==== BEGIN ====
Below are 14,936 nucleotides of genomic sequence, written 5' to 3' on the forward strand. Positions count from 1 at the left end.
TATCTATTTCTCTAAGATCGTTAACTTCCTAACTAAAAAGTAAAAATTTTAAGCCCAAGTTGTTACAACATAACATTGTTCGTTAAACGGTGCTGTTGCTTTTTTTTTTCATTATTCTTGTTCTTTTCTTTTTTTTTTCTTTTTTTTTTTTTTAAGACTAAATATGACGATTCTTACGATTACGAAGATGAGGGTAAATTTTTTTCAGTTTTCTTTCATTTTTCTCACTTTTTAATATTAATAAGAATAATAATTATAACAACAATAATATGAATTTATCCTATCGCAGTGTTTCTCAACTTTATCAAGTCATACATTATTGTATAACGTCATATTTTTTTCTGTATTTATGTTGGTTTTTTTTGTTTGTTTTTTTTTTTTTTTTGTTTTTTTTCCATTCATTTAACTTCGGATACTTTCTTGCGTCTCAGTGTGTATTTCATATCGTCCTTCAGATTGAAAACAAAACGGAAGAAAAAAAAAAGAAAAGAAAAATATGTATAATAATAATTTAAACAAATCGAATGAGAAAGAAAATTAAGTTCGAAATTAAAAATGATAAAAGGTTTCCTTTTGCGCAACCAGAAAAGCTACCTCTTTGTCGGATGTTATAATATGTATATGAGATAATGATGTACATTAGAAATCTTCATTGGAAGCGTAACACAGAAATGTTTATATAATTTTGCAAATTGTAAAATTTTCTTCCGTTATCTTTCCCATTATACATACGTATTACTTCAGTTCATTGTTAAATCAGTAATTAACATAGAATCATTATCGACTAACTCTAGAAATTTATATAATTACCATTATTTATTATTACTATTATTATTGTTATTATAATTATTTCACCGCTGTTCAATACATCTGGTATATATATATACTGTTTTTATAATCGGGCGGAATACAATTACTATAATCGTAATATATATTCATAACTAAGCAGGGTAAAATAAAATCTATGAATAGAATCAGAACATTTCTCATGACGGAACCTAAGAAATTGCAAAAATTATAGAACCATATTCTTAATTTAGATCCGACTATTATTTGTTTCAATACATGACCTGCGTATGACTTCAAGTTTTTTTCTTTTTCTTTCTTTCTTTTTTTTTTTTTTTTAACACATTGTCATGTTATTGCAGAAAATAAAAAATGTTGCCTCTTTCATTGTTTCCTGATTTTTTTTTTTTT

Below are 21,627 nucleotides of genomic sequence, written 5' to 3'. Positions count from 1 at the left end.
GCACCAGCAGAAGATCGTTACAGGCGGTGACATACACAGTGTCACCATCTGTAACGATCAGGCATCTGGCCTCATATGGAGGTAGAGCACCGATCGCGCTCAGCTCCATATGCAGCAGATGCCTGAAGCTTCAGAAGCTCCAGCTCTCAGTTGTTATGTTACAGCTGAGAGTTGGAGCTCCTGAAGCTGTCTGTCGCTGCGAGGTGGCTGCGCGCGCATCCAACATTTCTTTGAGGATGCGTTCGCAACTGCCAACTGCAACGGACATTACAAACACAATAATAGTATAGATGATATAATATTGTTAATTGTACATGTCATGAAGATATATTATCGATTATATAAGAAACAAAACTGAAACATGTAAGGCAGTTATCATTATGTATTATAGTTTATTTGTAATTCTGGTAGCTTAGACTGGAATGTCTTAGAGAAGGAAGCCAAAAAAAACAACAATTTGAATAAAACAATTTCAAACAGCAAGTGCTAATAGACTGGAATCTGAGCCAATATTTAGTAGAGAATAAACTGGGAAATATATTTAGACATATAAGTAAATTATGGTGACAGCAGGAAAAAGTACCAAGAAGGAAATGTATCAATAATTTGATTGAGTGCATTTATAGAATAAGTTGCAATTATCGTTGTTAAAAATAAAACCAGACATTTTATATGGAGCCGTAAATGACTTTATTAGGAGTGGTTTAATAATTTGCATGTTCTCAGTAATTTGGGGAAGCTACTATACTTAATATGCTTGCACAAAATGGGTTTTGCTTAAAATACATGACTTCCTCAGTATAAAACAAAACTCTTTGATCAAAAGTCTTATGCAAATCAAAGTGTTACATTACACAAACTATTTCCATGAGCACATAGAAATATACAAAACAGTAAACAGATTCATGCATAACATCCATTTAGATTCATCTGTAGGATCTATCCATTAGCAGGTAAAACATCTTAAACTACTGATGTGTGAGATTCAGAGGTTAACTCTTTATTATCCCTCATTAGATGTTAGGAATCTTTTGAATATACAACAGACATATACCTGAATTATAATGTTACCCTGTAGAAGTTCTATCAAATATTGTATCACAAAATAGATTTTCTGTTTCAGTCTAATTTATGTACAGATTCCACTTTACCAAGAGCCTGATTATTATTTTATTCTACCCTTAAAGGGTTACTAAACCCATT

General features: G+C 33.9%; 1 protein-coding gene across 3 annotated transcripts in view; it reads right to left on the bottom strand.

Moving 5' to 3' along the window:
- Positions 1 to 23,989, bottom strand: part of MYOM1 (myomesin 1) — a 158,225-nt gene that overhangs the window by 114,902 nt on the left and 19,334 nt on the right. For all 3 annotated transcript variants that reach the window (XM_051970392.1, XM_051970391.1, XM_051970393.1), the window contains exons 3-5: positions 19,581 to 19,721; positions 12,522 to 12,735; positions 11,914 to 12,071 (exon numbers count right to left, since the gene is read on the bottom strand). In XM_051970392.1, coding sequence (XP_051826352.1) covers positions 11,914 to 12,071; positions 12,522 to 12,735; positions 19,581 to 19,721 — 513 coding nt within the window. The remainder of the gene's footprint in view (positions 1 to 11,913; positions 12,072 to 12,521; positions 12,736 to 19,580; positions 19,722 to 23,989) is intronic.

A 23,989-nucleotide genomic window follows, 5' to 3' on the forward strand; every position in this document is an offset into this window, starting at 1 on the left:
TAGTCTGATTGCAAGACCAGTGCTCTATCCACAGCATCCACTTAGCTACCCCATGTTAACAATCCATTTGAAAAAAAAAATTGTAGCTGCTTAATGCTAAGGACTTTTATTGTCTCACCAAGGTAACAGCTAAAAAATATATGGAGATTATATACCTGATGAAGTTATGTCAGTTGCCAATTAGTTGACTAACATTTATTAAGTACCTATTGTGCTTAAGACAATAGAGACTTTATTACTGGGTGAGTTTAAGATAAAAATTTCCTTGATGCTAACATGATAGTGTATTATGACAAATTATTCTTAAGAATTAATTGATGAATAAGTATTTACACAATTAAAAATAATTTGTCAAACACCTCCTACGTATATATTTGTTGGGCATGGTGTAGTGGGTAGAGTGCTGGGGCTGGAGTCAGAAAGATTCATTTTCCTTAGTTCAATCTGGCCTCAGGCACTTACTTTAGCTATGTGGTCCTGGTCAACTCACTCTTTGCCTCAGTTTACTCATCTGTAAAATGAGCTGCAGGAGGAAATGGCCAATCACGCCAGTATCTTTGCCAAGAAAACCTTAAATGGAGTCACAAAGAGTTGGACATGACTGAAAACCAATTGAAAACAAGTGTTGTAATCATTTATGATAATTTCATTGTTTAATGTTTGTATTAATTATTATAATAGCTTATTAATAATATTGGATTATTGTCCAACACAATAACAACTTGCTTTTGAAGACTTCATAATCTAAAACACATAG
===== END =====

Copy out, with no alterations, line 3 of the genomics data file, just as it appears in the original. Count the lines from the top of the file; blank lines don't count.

Below are 21,627 nucleotides of genomic sequence, written 5' to 3'. Positions count from 1 at the left end.